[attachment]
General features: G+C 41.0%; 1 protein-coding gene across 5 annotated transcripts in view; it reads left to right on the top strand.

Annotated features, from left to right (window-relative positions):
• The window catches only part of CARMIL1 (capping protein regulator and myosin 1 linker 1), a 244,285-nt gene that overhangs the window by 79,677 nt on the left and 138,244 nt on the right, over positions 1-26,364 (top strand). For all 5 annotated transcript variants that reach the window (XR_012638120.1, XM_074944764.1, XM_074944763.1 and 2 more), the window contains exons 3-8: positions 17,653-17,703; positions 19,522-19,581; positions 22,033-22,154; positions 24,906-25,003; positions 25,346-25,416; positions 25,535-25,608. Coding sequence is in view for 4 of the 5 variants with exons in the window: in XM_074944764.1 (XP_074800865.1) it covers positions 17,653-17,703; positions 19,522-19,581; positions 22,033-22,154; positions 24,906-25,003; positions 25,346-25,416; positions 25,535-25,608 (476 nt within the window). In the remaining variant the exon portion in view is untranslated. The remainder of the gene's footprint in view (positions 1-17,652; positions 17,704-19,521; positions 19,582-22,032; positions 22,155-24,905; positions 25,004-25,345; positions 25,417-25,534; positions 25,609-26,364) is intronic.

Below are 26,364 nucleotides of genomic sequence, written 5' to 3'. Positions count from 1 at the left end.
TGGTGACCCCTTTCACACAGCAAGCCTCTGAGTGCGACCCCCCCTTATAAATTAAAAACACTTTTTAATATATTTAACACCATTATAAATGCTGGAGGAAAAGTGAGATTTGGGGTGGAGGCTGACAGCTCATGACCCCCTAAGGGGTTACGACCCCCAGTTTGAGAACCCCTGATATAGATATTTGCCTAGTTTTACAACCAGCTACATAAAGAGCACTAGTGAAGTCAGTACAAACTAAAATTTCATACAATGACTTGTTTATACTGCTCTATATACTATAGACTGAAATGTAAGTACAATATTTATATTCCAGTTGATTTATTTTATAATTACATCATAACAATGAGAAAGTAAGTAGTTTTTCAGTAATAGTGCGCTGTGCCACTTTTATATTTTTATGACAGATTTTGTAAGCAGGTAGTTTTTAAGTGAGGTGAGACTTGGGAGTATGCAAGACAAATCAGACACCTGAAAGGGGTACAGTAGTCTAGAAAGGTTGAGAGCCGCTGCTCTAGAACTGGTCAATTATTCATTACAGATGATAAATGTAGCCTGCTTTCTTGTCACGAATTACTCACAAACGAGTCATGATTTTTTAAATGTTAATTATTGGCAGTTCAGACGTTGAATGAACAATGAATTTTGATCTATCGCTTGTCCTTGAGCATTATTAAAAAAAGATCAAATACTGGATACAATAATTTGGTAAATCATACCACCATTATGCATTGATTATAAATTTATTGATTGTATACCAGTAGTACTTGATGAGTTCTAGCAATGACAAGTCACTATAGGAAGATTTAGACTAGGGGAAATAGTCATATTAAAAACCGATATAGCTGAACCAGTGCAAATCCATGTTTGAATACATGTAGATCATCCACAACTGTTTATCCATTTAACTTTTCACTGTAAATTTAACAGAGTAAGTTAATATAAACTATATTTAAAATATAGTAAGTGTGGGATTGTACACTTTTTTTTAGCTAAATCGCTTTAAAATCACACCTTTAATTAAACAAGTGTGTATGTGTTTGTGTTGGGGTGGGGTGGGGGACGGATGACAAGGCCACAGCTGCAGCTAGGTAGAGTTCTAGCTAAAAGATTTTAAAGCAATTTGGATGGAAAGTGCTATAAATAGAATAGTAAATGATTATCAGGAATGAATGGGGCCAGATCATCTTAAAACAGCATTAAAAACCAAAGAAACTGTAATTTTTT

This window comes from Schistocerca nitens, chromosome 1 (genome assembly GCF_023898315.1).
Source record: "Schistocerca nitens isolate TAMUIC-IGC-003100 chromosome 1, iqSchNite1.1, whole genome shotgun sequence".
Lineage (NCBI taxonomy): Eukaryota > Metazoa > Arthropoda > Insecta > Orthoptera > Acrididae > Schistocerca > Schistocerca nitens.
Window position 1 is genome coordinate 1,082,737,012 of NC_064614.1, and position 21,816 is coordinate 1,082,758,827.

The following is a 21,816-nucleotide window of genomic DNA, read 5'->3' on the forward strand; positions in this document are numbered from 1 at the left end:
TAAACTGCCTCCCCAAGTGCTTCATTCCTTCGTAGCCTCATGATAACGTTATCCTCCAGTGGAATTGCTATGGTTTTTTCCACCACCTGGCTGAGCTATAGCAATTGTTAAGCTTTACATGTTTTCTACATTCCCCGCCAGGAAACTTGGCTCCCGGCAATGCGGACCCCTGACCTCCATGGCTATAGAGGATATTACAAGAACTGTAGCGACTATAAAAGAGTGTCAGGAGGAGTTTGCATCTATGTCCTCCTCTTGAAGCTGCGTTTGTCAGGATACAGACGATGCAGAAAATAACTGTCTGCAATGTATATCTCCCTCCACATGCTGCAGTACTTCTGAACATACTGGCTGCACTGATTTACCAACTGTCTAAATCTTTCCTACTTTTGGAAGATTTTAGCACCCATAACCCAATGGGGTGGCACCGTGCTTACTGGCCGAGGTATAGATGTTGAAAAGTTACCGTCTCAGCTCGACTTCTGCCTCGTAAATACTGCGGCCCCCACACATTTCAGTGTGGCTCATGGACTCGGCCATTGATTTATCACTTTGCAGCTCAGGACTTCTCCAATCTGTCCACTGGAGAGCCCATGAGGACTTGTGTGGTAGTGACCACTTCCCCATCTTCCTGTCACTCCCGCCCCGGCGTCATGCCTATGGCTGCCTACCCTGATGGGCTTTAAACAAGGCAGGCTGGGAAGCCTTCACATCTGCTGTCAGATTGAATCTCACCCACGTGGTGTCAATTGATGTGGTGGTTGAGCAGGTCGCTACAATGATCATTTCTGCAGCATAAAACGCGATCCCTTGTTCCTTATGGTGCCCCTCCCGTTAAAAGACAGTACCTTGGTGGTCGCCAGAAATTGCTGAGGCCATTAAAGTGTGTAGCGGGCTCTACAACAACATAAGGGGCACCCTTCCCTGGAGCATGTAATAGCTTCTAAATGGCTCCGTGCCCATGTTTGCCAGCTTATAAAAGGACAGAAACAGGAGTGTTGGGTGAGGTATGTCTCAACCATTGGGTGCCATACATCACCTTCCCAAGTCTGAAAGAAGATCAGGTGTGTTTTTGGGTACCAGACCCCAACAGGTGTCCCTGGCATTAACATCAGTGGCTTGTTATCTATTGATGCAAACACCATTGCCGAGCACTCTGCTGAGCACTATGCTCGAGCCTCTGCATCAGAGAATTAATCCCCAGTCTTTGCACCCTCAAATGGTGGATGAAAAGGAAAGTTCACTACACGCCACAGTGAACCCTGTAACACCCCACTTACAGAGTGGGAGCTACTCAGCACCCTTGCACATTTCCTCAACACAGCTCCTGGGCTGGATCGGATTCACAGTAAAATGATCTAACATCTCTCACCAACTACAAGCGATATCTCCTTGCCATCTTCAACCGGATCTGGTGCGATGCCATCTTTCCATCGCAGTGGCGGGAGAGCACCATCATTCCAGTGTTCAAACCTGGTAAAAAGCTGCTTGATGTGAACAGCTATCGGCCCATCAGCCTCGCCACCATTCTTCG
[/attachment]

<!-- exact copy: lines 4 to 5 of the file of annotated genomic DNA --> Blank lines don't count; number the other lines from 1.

Below are 26,364 nucleotides of genomic sequence, written 5' to 3'. Positions count from 1 at the left end.
TGGTGACCCCTTTCACACAGCAAGCCTCTGAGTGCGACCCCCCCTTATAAATTAAAAACACTTTTTAATATATTTAACACCATTATAAATGCTGGAGGAAAAGTGAGATTTGGGGTGGAGGCTGACAGCTCATGACCCCCTAAGGGGTTACGACCCCCAGTTTGAGAACCCCTGATATAGATATTTGCCTAGTTTTACAACCAGCTACATAAAGAGCACTAGTGAAGTCAGTACAAACTAAAATTTCATACAATGACTTGTTTATACTGCTCTATATACTATAGACTGAAATGTAAGTACAATATTTATATTCCAGTTGATTTATTTTATAATTACATCATAACAATGAGAAAGTAAGTAGTTTTTCAGTAATAGTGCGCTGTGCCACTTTTATATTTTTATGACAGATTTTGTAAGCAGGTAGTTTTTAAGTGAGGTGAGACTTGGGAGTATGCAAGACAAATCAGACACCTGAAAGGGGTACAGTAGTCTAGAAAGGTTGAGAGCCGCTGCTCTAGAACTGGTCAATTATTCATTACAGATGATAAATGTAGCCTGCTTTCTTGTCACGAATTACTCACAAACGAGTCATGATTTTTTAAATGTTAATTATTGGCAGTTCAGACGTTGAATGAACAATGAATTTTGATCTATCGCTTGTCCTTGAGCATTATTAAAAAAAGATCAAATACTGGATACAATAATTTGGTAAATCATACCACCATTATGCATTGATTATAAATTTATTGATTGTATACCAGTAGTACTTGATGAGTTCTAGCAATGACAAGTCACTATAGGAAGATTTAGACTAGGGGAAATAGTCATATTAAAAACCGATATAGCTGAACCAGTGCAAATCCATGTTTGAATACATGTAGATCATCCACAACTGTTTATCCATTTAACTTTTCACTGTAAATTTAACAGAGTAAGTTAATATAAACTATATTTAAAATATAGTAAGTGTGGGATTGTACACTTTTTTTTAGCTAAATCGCTTTAAAATCACACCTTTAATTAAACAAGTGTGTATGTGTTTGTGTTGGGGTGGGGTGGGGGACGGATGACAAGGCCACAGCTGCAGCTAGGTAGAGTTCTAGCTAAAAGATTTTAAAGCAATTTGGATGGAAAGTGCTATAAATAGAATAGTAAATGATTATCAGGAATGAATGGGGCCAGATCATCTTAAAACAGCATTAAAAACCAAAGAAACTGTAATTTTTT